Update: South Dakota State and University of Wisconsin-Madison win the Bot Shot Championship
Over the decades, basketball has moved from peach baskets and three man weaves to spreadsheets and science. So has agriculture. As technology infiltrates everything, the threads between sports and farming get stronger -- uniting work in the paint with work in the field.
The connections are important. We’ve got almost 10 billion mouths to feed globally and fewer acres and farmers to feed them with. The evolution of robotics and machine learning in one arena will influence performance and success in another. If today’s college students can teach a robot to sink a bank shot from half court, imagine how their brainpower can influence satellite imagery and soil maps for better crop management or the robots used for the care and milking of dairy cows.
On April 7, Land O’Lakes Bot Shot brings it all together, uniting college robotics teams in a precision performance competition on the basketball court. From initial skills tests to a game of H-O-R-S-E -- and ultimately the chance to challenge Hall of Famer David Robinson -- these teams will demonstrate how innovative thinking, team dynamics and applied learning are pushing the boundaries of robotics.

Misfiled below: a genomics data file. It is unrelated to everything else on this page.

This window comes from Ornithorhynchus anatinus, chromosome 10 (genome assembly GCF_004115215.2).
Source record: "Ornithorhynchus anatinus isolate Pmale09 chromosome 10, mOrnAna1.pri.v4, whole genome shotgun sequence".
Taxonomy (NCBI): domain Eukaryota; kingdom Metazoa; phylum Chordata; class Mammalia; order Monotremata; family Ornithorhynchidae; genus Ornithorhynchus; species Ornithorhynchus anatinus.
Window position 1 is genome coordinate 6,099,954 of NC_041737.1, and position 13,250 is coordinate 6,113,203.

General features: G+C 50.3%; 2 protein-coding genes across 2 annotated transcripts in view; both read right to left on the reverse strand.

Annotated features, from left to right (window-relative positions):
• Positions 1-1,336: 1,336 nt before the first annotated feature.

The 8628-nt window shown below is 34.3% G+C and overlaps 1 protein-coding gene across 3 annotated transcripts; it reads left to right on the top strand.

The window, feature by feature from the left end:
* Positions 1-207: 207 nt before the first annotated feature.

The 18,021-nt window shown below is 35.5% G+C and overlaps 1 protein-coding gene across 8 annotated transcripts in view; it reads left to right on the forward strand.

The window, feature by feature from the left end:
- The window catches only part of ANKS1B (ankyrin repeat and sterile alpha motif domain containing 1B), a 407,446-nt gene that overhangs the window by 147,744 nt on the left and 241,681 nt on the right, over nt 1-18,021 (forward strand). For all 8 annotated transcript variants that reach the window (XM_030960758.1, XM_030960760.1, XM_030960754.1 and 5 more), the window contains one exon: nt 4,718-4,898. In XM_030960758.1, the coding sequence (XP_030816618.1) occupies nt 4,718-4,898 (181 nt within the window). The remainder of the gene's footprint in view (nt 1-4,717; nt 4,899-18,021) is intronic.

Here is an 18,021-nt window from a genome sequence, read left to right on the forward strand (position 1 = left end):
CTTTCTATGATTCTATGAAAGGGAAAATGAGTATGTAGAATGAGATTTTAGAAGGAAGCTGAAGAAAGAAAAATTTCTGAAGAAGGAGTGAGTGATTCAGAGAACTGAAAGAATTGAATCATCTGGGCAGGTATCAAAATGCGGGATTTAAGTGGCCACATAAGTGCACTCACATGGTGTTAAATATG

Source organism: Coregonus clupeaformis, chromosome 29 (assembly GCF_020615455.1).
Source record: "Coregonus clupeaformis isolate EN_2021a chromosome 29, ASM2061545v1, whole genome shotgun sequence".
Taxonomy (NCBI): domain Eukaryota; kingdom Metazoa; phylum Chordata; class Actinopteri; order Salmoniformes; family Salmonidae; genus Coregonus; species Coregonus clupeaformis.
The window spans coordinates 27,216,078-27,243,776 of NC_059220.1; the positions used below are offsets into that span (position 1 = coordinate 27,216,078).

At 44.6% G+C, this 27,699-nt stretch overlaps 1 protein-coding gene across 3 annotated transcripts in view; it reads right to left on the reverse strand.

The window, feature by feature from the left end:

Over the last two months, teams from Iowa State, North Carolina A&T, Purdue, South Dakota State, the University of Florida, the University of Minnesota and the University of Wisconsin-Madison have been busy building and perfecting robots capable of sinking free throws, bank shots, lay-ups and three-pointers, all in an effort to punch their ticket to the Bot Shot final competition.
After a virtual qualifying round, we’ve narrowed down the contenders to the following schools who are packing their bags -- and their robots -- for Minneapolis.
Beyond basketball, the truth of the matter is that we can’t do our job of feeding a growing population without technology. And leveraging technology in new and innovative ways in the future is key.
So, from farmer to fork to free throw, Land O’Lakes keeps pushing the boundaries (backboards) to tell our ag tech story.